Prof. Dr.-Ing. Holger Lieberwirth,
Institute of Mineral Processing Machines, TU Bergakademie Freiberg, Freiberg/Germany
“A mineral reserve is the economically mineable part of a measured and/or indicated mineral resource.” (1). In consequence, it is mainly determined by
- the specific content of valuable material;
- the cost of mining and processing;
- the market price.
A cut-off grade has to be defined for each deposit. Parts of the deposit with an average content of valuable material above this grade are processed, while those with lower grades are dumped. In certain cases, portions of the low grade materials close to the cut-off grades may be stockpiled if an increase in market prices or a decrease in processing costs, perhaps due to a new technology, can be expected in the foreseeable future. While this general approach is similar to all reserves, this article will be mainly focused on metal ores and spars, herein further jointly described as “ores”.
Many deposits contain a core zone which is characterized by high concentrations of ores, while the concentration drops towards the boundaries of the deposit (Figure 1). Although these boundary zones may contain lower concentrations of ores, the volumes of these zones may substantially exceed the volumes of the core zones and even the absolute amount of ore in those zones may be substantial.
Schodde describes this trade-off between tonnes and grade analysing 48 copper deposits (3). He found that on average, by adjusting the cut-off grade, it is possible to double or triple the head grade of the ore body, but at the expense of shrinking the ore tonnage by a factor of 10. Analysing the substantial reduction in costs since 1900, he found that about 30 % are attributable to the economies of scale when mining large deposits. 70 % of the cost reductions are attributable to new technologies.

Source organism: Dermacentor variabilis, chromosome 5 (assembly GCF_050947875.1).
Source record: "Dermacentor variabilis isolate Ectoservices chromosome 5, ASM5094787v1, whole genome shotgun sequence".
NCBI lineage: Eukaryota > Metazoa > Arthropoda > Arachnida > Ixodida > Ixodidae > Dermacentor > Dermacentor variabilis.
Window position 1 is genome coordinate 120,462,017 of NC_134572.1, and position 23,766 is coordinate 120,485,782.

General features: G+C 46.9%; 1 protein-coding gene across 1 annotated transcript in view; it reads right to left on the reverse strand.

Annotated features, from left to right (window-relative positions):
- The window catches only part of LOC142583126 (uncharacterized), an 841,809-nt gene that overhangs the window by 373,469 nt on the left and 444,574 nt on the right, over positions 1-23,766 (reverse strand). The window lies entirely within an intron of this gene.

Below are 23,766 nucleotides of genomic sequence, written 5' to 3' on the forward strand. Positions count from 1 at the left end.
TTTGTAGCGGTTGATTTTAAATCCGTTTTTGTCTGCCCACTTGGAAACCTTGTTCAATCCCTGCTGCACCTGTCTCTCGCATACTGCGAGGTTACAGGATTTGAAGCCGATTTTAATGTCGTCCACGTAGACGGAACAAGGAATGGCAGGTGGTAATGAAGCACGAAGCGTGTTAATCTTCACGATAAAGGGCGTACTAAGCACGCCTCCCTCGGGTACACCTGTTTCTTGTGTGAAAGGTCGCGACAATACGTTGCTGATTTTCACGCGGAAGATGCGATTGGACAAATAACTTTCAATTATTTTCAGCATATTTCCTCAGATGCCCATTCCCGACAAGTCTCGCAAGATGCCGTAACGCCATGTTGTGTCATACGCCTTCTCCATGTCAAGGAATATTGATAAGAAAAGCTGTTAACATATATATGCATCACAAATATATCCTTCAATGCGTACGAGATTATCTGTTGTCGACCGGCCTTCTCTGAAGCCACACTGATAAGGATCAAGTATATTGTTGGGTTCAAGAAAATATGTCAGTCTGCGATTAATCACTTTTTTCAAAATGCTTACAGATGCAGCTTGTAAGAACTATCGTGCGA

A further cost reduction by the introduction of new and more efficient mining and processing technologies could thus lead not only to a decrease in cut-off grades but also to a redefinition of substantial ore containing portions of the deposits as reserves.
Respectively, the main factor determining the profitability of a mine which can be influenced by the operator is the costs of mining and processing. This paper presents examples of advanced technologies such as selective comminution, confined particle-bed comminution or Quantitative Microstructural Analysis (QMA) on mineral processing.
New technologies on the horizon
Today, most of the high volume metal ores such as copper or iron ore follow similar processing routes, irrespective of their specifics. Figure 2 shows a typical example of such a processing system. These routes contain mainly
- primary crushing;
- AG-/SAG milling;
- ball milling;
Sometimes, secondary/tertiary crushing is included for the coarse fractions, or – following flotation – the copper concentrate may be more finely ground as illustrated in Figure 2.
Looking at the different characteristics of ores, this commonality of process routes is somewhat surprising. The question may be raised whether there are more efficient ways, at least for certain ores, reducing energy and water consumption or increasing the recovery or both.